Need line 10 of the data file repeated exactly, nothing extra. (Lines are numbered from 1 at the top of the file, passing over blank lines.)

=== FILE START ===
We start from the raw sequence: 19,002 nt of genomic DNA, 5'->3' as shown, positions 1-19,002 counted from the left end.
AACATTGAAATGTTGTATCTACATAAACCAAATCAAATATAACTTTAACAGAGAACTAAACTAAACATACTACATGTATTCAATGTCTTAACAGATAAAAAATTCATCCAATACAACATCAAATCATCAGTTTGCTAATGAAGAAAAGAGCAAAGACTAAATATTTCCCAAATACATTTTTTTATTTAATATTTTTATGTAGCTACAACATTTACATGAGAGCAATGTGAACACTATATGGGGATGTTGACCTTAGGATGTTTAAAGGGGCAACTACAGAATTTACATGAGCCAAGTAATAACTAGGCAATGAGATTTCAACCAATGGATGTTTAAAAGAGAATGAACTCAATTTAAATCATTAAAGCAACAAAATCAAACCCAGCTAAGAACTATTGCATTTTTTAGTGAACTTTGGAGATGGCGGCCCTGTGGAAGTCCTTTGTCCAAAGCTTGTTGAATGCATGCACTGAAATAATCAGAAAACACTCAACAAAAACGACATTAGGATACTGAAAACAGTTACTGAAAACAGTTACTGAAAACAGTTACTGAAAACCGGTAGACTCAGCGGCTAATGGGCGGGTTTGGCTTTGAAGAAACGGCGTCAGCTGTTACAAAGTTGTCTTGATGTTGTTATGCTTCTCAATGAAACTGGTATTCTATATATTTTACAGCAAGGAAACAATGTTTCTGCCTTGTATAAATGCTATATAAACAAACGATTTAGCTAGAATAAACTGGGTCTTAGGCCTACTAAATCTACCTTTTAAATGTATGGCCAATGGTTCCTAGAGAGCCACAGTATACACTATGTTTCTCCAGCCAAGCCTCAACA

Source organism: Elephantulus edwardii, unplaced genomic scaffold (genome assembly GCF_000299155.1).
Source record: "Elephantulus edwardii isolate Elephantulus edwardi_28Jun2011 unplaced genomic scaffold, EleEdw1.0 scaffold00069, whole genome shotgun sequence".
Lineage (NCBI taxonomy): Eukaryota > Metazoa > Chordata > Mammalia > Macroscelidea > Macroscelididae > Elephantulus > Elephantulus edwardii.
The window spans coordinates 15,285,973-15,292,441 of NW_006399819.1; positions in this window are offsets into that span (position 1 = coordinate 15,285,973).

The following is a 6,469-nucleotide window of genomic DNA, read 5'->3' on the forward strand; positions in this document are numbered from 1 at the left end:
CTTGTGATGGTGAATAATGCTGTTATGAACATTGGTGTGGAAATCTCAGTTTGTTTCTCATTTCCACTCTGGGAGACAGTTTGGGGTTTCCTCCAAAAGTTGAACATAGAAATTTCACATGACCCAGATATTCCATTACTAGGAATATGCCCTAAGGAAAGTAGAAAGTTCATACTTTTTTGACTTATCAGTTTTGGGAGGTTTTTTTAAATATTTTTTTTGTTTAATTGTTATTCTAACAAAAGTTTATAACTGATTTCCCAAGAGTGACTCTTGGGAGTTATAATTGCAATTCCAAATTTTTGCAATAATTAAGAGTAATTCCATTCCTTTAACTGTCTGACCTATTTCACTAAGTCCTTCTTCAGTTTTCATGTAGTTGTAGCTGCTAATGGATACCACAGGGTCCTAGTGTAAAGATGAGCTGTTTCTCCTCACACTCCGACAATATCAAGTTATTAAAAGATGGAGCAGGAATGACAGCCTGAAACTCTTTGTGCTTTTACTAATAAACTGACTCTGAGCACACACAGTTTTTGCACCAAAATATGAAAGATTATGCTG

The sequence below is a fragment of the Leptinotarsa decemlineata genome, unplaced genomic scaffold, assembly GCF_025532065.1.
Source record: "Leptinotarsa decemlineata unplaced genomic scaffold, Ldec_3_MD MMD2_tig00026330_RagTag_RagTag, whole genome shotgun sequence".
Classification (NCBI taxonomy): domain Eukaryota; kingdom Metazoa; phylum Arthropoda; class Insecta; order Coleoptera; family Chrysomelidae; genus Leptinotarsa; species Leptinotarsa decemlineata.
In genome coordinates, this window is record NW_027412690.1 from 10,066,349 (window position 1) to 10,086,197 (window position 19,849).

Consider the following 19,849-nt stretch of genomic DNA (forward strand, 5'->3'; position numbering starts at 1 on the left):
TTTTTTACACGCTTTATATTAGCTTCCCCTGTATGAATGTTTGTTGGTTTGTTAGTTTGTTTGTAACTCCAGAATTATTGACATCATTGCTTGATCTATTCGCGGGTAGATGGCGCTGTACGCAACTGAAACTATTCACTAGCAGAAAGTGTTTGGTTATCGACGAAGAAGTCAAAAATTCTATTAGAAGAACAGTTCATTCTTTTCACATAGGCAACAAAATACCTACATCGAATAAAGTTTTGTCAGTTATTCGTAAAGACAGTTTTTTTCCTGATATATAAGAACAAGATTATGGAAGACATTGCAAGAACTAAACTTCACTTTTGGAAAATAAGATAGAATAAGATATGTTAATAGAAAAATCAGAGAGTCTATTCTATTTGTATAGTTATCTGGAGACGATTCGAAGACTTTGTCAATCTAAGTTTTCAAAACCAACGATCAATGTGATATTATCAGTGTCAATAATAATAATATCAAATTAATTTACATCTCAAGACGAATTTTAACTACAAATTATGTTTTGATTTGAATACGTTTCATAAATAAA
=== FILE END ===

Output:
Source record: "Leptinotarsa decemlineata unplaced genomic scaffold, Ldec_3_MD MMD2_tig00026330_RagTag_RagTag, whole genome shotgun sequence".